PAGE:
Saturday, July 16, 2005

Working at Home

When my husband and I decided to take the plunge and move to Celebration, I never thought I'd be able to keep my corporate job. Fear of financial ruin was one of my biggest worries. Sure, I had my travel agency, and I planned to start a counseling practice, but both of those businesses involve a lot of variables.

Travel agents don't get paid until their clients actually take the trip. Thus, you might book plenty of vacations for 2006, but you won't see a penny of that money in 2005, when the bills are due. Counselors who see self-pay clients (as opposed to those using insurance) get paid at the time of treatment, but since I'd be starting from scratch, it would take some time to build up a client load. The unsteadiness is quite a change from a nice, comfortable, regular corporate paycheck.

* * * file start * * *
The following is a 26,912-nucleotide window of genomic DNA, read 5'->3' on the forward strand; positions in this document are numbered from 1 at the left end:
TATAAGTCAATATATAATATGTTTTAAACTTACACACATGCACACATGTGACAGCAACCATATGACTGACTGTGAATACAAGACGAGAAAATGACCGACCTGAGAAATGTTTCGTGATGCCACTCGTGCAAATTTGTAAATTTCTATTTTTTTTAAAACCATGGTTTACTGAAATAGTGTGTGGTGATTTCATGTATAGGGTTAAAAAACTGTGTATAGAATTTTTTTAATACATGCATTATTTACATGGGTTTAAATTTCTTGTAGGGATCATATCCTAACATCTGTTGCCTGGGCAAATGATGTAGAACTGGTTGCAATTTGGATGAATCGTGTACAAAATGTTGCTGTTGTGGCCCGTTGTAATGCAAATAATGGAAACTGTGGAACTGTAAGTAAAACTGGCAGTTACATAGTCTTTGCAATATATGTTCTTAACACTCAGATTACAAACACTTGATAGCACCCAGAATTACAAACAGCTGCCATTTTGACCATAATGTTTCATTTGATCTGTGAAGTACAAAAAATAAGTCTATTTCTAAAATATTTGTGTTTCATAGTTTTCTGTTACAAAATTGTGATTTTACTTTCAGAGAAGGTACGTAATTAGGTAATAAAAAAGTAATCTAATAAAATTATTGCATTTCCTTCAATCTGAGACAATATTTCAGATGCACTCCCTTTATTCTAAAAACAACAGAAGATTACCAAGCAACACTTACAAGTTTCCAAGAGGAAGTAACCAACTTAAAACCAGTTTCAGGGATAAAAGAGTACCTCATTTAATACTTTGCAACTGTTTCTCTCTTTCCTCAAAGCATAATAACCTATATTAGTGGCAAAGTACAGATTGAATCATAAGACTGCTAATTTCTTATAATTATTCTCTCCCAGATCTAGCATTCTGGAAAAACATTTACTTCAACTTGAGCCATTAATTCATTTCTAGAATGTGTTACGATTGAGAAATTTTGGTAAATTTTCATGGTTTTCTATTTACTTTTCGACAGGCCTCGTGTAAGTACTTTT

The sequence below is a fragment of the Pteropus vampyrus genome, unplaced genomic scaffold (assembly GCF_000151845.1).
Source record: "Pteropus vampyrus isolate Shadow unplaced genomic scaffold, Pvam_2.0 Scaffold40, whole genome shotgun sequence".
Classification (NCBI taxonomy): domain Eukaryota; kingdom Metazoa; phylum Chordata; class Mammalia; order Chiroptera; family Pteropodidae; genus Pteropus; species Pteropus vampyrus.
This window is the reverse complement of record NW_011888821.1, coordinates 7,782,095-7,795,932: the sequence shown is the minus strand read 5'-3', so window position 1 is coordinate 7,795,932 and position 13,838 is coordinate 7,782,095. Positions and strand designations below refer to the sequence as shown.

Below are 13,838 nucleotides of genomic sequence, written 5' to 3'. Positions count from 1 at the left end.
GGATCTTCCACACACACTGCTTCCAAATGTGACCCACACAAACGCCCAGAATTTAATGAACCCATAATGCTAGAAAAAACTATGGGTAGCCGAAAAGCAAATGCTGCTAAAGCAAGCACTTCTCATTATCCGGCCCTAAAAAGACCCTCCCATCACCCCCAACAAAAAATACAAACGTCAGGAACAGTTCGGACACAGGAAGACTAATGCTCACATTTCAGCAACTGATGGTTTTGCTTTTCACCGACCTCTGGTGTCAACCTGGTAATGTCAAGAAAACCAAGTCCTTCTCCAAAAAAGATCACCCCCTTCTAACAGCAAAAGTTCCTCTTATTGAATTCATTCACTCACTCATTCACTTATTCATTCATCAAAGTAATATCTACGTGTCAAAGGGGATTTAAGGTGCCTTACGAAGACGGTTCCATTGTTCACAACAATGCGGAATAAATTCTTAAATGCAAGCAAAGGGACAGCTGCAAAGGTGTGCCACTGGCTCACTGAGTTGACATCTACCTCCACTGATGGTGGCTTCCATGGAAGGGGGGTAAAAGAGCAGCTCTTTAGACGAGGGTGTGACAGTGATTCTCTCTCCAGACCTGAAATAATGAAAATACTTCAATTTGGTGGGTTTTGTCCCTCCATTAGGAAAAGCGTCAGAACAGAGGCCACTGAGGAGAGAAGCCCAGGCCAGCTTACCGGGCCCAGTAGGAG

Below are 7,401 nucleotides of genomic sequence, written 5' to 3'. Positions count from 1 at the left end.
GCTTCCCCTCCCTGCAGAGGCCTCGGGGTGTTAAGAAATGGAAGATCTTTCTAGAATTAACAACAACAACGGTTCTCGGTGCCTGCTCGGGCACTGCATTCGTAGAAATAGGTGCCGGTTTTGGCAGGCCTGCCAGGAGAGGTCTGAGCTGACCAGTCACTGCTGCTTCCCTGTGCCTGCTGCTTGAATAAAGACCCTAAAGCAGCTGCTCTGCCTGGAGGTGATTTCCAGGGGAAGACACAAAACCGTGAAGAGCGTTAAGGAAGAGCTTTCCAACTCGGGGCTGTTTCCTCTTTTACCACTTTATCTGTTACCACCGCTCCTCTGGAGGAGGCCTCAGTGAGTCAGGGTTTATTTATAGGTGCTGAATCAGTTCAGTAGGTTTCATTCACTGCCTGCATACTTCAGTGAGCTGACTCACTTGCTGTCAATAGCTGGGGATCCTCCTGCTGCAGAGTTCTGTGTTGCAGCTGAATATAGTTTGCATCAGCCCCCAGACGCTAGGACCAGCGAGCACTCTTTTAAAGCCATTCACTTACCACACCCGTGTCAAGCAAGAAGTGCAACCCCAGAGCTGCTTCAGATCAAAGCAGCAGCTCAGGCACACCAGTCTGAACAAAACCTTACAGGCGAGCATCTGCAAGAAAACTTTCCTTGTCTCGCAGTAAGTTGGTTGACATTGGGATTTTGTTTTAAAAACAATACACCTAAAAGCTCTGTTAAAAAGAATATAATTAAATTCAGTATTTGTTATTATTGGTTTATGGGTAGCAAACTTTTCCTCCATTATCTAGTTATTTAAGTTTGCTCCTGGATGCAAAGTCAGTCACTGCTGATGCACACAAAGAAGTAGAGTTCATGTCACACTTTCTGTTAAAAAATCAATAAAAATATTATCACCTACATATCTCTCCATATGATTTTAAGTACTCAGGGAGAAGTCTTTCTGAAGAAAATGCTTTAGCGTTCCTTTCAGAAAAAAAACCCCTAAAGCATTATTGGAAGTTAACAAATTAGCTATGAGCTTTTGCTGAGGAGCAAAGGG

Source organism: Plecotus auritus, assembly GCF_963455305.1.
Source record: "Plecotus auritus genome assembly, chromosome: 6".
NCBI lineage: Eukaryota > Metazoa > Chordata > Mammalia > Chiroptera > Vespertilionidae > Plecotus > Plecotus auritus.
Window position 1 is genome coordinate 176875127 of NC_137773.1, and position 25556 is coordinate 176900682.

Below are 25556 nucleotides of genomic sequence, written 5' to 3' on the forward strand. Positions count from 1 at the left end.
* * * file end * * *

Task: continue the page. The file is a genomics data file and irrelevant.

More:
Then it turned out that I'd be able to keep my job after all. Whew! My husband already knew that he'd be able to work from home for part of each month, so now I unexpectedly joined him in the ranks of telecommuters.

After 16 years in a bustling corporate environment, I wondered what it would be like to work from my family room, with a laptop balanced on my knees. Would I have the necessary discipline to drag my carcass out of bed at a reasonable hour and focus on my work? Could I resist temptations like television, community pools, and the fact that Disney World is a mere five-minute drive from my front door? Would I miss the companionship of co-workers and the joy of strolls to the cafeteria for coffee and gossip?

I also wondered whether my husband's presence would make a difference. Most of the time, I knew he'd be upstairs working in his office while I toiled away at my labors on the first floor. But ten days a month he'd be in Chicago, and I'd be entirely on my own, rattling around in a house devoid of other humans.